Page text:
Hierarchical TagsPosted: May 2, 2011 Filed under: essay 8 Comments
Like many other Web 2.0 systems, Piggydb supports tagging to classify knowledge fragments.
While tagging is simply for classifying a piece of information and allowing it to be found again by browsing or searching, in the context of folksonomy, its simplicity (non-hierarchical keywords) enables organizing information by many people collaboratively, known as “collective intelligence”, and connecting like-minded people.
Piggydb is not a social networking application, so it concentrates on the classifying nature of tagging. In terms of classifying, tagging has many advantages over existing systems such as directories/folders and categories. Tagging is generally more flexible and less brain-racking, and is used to resolve the “Bat problem”.
The ‘Bat problem’ was coined by Japanese economist Yukio Noguchi to describe a problem which arises when classifying information and goods. Material things and information can have multiple attributes that are used descriptively depending on the context (Bats have the properties of both birds and beasts – http://mythfolklore.net/aesopica/milowinter/43.htm).
Bat problem: http://data.lullar.com/%E3%81%93%E3%81%86%E3%82%82%E3%82%8A%E5%95%8F%E9%A1%8C
However, tagging also has its own problems. One of them is losing the grasp of the entire set of tags when the number of tags is growing. Piggydb offers hierarchical tagging to tackle this problem.
Hierarchical tagging allows you to classify a tag through other tags, exactly like knowledge fragments, and the classification is transitive; that is, if there is a tag “cat” classified with a tag “animal” and you classify some fragments with “cat”, then those fragment will be classified as an “animal” also. The hierarchical tagging feature allows you to classify fragments more naturally, and drill down a large number of fragments more easily and smoothly.
If you search fragments with the “animal” tag, all the fragments classified as “animal” will be selected, as shown:
You’ve mentioned that in a future major release of Piggydb, tags would become part of the fragment hierarchy. This suggests they’ll come to share the same user interface routines. That’s an excellent direction for the program.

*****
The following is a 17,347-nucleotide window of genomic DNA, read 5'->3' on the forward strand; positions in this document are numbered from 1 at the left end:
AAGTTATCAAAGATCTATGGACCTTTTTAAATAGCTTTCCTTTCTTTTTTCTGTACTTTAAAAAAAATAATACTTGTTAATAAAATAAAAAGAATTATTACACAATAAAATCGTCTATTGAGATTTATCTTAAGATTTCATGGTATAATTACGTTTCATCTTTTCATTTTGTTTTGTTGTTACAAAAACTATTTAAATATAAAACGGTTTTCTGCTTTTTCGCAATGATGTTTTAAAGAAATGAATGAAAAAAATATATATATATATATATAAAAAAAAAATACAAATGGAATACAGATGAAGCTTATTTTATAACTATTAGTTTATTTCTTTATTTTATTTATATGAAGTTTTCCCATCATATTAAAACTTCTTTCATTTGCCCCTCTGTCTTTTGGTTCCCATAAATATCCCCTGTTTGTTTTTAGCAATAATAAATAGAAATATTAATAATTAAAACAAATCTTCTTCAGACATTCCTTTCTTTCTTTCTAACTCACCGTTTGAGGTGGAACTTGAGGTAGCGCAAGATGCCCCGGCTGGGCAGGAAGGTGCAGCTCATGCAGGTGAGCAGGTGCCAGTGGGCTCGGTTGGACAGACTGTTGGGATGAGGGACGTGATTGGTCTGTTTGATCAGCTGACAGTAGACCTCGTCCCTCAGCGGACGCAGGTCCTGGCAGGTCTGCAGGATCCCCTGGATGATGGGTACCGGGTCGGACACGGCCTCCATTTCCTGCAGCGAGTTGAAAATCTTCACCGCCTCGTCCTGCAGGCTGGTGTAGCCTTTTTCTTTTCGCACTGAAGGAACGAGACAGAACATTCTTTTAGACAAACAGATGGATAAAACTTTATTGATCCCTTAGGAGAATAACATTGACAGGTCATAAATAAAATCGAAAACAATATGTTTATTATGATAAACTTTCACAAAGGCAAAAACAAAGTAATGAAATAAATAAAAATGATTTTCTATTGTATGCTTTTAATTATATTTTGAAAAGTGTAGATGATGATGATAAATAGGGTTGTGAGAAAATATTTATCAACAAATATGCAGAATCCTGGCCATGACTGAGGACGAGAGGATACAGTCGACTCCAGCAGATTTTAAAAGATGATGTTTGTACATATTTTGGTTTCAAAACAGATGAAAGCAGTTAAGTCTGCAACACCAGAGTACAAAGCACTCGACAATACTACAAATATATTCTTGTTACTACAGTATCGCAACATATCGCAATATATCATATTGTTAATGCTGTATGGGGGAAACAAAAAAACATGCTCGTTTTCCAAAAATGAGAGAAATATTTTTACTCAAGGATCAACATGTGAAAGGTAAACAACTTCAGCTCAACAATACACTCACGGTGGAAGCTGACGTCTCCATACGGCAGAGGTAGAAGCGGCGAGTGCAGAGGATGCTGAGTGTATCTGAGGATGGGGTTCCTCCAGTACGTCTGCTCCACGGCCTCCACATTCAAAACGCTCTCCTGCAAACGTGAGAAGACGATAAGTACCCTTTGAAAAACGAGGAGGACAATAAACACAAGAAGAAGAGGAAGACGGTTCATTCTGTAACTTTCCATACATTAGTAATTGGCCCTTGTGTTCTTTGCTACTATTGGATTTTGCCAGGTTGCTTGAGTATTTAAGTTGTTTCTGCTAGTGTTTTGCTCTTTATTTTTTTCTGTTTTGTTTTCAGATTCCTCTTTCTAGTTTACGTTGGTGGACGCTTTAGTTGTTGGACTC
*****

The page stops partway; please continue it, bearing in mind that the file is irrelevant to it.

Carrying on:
At present, the UI for fragments is somewhat more well developed than the one for tags. For example, the slider enables fragments to be displayed in several columns, with a pop-up toolbar, while tags occupy a single column. Also, the fragment tree can display fragments at all levels simultaneously, while lower levels of the tag tree can only be hoisted, to the exclusion of higher levels.
Axiomatically, the more tags at all levels the user can display and activate at once, the richer the tagging. So I’m hoping you’ll look into the idea of a dropdown tag palette that shares some interface capabilities with the multi-fragment display screens, as a step toward their eventual merger.
An alternate approach would facilitate fragment-to-fragment linking, as well as tagging. That would be a toolbar option to force any query into a dropdown panel within the existing tab.
Right now, connecting two fragments pretty much requires an existing relationship between them. To get them close enough to connect may require giving them a common tag, a common update date, or a temporary common parent.
Suppose we have a set of business principles under one fragment branch, and a set of incidents or examples under another. We can see those sets in different browser tabs, even juxtapose them on a split screen via the Tile Tabs extension to Firefox. But icons dragged to connect the fragments will not traverse the tab boundaries.
It would save the user several steps if he could click on a toolbar icon to have the resulting query not displace the old, but build instead in a dropdown pane, whose fragments and drag icons were recognized by the existing query within the same tab. It would be like right-clicking on a link and selecting “Open in New Tab” or “Open in New Window” except that the dragging icons would be recognized bidirectionally across the boundary.
The ability to open a link in a secondary dropdown display would facilitate both rich tagging and fragment relationships, which are also bound to become more complex over time. I hope you’ll think about this approach as well.
Exciting future plans for Piggydb, from what you’ve revealed!
Thank you for your feedback as always.